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Sunday, September 20, 2020  Spokane, Washington  Est. May 19, 1883
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Jimmy Page guitar finds its way to River City Guitars in Spokane

UPDATED: Fri., Oct. 18, 2019

By Johnathan Curley The Spokesman-Review

Hanging first in a row of instruments at River City Guitars is a 1979 Fender Stratocaster. This electric guitar is a rarity, even more so than its rock-and-roll kin in the shop, down to the translucent burgundy color and hard-tail bridge – both oddities for its era.

But if something separates this vintage guitar from everyother selection in the shop, it’s that this one was the ax of choice for Jimmy Page, of Yardbirds and Led Zeppelin fame.

“To me, and I think to most people, that’s the big appeal about this particular piece, is that association,” said Bobby Kluss, co-owner of River City Guitars.

To understand how the guitar went from the hands behind the seismic riffing of “Whole Lotta Love” and “Immigrant Song” to the confines of a South Hill music shop, you have to go back to Lake Tahoe, Nevada, in the early 1990s.

“One of my client-friends played in the house band in Tahoe in this more exclusive club,” said Kluss. “When Jimmy was there staying at the house, they became friends, so they played together.”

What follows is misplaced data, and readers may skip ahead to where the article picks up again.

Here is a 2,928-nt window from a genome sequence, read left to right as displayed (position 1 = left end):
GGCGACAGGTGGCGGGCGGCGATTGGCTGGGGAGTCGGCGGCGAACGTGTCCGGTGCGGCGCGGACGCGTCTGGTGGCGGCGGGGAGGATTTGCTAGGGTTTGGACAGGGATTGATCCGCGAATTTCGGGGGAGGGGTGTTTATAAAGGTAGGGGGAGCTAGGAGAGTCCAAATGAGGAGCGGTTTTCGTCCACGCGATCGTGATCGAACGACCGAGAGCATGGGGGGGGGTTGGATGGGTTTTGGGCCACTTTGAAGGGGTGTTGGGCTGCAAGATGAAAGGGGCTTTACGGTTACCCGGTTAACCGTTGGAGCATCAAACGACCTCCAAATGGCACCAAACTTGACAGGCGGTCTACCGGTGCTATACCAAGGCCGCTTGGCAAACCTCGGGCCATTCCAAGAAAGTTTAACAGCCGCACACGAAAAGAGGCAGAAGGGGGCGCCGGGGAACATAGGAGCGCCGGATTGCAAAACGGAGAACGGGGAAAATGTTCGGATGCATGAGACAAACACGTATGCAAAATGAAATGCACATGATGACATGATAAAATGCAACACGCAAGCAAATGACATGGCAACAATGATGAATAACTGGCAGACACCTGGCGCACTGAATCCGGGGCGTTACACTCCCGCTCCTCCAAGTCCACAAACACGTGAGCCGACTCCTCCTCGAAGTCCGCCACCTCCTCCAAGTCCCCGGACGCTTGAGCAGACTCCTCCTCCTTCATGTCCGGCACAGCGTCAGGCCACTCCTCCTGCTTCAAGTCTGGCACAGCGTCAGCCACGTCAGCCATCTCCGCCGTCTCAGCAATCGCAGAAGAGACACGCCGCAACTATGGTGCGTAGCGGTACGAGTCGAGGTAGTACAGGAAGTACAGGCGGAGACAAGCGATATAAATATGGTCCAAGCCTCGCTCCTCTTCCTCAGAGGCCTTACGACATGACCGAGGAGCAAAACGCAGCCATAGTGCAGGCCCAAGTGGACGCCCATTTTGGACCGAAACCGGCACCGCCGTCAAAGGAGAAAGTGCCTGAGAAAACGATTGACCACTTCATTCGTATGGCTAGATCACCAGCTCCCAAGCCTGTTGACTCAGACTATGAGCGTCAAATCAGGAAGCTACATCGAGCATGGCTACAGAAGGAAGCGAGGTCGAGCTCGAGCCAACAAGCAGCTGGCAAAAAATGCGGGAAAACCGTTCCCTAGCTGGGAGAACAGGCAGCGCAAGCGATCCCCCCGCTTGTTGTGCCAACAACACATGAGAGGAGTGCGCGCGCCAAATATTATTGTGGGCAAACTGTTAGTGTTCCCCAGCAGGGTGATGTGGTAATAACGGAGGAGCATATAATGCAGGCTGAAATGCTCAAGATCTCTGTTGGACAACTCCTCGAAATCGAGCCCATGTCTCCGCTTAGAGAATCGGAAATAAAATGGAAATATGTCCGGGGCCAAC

The friend, known by Kluss as Robbie G., continued to play with Page through the early ’90s – the same period when the guitar god started showing up to the stage armed with a translucent burgundy Stratocaster.

These jams also spawned a chance for Page and fellow Lake Tahoe resident and Whitesnake frontman David Coverdale to indulge in covers of blues standards, leading to a collaboration that took shape in the 1993 album “Coverdale/Page.”

Shortly after the album’s release, Page decided to leave Lake Tahoe, but not before leaving Robbie with a keepsake.

“When he moved, he gave the guitar to Robbie for just being a friend,” said Kluss.

Now, after Robbie agreeing to part ways with the guitar, Kluss finds himself in possession of one of the great historical marvels to pass through a store built on the love of instruments with a history.

Kluss conceded that this might be the one exception to the unspoken guitar store rule to never play “Stairway to Heaven.” The guitar is priced at $20,000.

“It’s just a cool story about how it came together, just being able to have it here in Spokane. It’s crazy to have anything Led Zeppelin-associated or owned,” said Kluss.

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